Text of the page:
The building is a masterpiece of the Sahelian Sudanese architectural style and continues to influence buildings in the so-called neo-Sudanese style today. An original mosque was built at the site between 1200 and 1350. The city’s heyday during the 15th and 16th centuries saw it blossom from an important trading hub to an important center of Islamic scholarship. The great mosque was known for hosting communal Friday (or Jummah) prayers for much of the city’s population during this period has expanded gradually over the centuries. For many, the mosque is known even today simply as the Jummah mosque.
Djenne was captured in 1810 by Fulani leader Sheikh Amadu, who accused the people of the town of committing profane activities inside the mosque. The original mosque was allowed to fall into disrepair, and a large one in a similar style was built just slightly to the east of the original site. This second mosque was constructed in the mid-1830s. A French journalist, Felix Dubois, who saw this mosque in 1895, described it as “simple, nue, banale.”
However, he was very much impressed by the ancient ruin. Indeed, according to the UNESCO World Heritage Designation of the site, the old city of Djenne and the mosque were influenced by Moroccan architecture and later marked by the Toucouleur Empire, which controlled the city in the late 19th century.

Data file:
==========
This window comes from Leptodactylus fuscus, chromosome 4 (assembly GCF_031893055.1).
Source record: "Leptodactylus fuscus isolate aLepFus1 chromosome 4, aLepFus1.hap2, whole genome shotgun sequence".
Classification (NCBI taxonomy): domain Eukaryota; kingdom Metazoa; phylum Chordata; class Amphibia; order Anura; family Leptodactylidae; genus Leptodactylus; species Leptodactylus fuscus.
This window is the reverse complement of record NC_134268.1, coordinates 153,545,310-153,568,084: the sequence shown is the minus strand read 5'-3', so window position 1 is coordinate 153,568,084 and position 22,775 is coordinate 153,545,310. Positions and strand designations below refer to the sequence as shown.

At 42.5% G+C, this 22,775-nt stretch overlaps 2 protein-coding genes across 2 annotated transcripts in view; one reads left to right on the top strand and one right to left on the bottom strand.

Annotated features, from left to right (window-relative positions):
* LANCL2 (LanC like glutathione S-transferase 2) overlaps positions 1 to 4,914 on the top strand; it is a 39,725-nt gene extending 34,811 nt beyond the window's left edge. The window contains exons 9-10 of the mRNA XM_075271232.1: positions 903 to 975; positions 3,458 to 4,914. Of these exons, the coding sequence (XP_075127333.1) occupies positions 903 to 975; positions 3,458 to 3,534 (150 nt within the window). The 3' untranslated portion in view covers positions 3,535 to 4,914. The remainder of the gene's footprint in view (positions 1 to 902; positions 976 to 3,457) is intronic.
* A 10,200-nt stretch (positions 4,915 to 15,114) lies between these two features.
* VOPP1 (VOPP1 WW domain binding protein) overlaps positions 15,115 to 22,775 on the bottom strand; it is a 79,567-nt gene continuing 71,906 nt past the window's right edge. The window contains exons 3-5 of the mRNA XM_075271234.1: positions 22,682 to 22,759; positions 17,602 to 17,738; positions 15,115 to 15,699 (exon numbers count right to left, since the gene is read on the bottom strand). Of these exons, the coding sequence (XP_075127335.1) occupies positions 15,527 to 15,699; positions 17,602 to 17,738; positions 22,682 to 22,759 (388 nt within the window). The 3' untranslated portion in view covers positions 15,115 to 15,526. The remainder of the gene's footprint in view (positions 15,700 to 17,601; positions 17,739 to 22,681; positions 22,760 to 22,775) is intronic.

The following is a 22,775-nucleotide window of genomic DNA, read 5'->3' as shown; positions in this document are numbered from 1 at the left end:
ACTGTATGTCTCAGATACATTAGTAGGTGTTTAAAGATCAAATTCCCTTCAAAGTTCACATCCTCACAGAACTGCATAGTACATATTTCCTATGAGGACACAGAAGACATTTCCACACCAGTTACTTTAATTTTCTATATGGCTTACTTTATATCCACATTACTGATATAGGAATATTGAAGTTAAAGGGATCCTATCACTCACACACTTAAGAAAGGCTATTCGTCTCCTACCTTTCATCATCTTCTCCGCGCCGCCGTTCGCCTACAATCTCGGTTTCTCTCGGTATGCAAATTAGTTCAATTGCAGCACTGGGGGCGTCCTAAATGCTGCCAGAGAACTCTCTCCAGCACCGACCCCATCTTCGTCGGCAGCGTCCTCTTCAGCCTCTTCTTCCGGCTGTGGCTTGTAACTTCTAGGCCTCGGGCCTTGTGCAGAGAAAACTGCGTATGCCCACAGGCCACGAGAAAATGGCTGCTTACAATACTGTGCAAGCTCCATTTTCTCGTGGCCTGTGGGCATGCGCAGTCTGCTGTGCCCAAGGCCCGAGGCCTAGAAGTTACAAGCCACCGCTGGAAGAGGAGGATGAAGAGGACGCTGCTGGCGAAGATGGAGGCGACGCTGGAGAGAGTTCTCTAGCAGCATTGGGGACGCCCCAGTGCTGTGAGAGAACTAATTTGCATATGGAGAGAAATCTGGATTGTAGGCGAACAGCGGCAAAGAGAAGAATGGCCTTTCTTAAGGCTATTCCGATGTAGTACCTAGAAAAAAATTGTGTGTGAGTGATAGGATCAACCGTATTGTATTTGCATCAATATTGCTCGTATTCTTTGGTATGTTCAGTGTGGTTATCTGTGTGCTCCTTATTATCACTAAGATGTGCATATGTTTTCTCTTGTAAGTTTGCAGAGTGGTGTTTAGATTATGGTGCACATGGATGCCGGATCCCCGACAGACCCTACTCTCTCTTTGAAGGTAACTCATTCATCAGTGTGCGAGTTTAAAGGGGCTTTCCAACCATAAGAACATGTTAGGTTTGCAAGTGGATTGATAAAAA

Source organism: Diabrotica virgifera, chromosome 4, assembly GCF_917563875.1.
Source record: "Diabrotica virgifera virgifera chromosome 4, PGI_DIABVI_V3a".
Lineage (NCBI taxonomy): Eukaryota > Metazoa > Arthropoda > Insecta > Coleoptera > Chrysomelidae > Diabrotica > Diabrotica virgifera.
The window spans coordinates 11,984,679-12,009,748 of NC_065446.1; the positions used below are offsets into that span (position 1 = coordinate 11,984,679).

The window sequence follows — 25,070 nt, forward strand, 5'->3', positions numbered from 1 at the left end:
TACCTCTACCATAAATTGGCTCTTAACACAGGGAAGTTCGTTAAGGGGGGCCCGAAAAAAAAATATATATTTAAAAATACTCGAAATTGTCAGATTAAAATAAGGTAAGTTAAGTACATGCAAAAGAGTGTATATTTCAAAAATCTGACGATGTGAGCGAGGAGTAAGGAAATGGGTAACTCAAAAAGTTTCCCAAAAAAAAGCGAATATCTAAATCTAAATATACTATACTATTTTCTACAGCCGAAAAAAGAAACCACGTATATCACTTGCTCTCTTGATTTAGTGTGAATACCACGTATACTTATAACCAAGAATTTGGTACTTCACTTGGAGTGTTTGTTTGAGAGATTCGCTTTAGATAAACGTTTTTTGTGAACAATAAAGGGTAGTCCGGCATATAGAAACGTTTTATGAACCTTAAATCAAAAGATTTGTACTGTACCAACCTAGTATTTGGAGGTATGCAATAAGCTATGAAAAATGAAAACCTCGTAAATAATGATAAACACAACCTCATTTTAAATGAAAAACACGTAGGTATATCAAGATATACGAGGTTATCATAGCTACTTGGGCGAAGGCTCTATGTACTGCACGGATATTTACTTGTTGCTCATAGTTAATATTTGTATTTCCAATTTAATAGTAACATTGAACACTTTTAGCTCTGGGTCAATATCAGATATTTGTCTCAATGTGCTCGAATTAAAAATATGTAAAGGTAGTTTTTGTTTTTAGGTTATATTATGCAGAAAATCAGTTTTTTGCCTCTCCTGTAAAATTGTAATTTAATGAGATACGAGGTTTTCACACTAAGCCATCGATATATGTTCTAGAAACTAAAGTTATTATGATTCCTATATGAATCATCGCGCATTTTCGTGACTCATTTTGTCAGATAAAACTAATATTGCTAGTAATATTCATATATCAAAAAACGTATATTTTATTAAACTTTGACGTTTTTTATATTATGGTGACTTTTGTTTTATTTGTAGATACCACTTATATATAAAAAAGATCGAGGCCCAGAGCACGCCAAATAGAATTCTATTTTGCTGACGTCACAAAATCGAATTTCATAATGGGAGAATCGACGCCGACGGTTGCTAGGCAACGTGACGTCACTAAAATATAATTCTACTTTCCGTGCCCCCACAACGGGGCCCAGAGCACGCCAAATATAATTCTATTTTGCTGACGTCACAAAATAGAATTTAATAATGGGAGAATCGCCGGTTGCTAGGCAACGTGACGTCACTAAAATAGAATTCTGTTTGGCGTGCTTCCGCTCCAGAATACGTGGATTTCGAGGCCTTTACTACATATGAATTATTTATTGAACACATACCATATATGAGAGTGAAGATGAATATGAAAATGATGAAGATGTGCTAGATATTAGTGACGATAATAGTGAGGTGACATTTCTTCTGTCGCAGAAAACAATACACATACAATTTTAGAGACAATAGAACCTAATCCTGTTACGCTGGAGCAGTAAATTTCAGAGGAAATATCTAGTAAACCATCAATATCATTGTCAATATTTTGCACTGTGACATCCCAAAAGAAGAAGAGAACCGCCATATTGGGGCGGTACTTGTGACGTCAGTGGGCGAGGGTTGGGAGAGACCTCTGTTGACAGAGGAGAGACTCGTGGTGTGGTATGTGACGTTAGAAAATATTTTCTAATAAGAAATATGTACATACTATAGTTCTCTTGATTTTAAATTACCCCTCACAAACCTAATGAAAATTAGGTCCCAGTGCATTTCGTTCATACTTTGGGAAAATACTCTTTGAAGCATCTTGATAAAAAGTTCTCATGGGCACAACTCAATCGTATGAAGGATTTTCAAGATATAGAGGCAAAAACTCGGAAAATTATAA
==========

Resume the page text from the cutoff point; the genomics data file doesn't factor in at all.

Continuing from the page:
The large mosque was in ruins when the area was captured by French colonial troops in 1893.
Yet, the mosque soon captured French colonial imagination as well. In some ways, it was a wonder just as important to the French Empire as the Taj Mahal was to the British. In 1907, the French oversaw a reconstruction of the mosque under Ismaila Traoré, head of Djenné’s guild of mason.
Though broadly following the original mosque, some innovations were likely added — such as the arrangement of the three large towers of the qibla wall, which faces toward Mecca into a symmetric arrangement, and potentially the arrangement of pillars inside the prayer hall as well.
The mosque continued to feature in colonial photographs, and a cement version was built for use by Muslim tirailleurs serving in France after World War I, with artificial termite mounds nearby to complete the ambiance. This smaller cement replica was meant to serve as a cultural center for African troops serving in France. Following the independence of Mali in 1960, the original mosque became a major tourist attraction and one of Africa’s most famous structures.
Like the Taj Mahal, the mosque was often portrayed as a singular achievement rather than part of a larger cultural and architectural continuum. Similar Sudanese-style buildings can be found across the region from the Grand Mosque of Bobo-Dioulassso in Burkina Faso or the Larabanga Mosque, Ghana — the latter of which notably draws on the Djenne Mosque.
“The mosque isn’t a one-off structure in the north of Ghana; you can find similar — its one of many in the region,” said Sheikh Kishk Bashir Yandu, a Ghanian Imam who has traveled and studied across the region. “But it is reflective of the deep ties this style and indeed Islam has across West Africa.”
Produced in association with Religion Unplugged.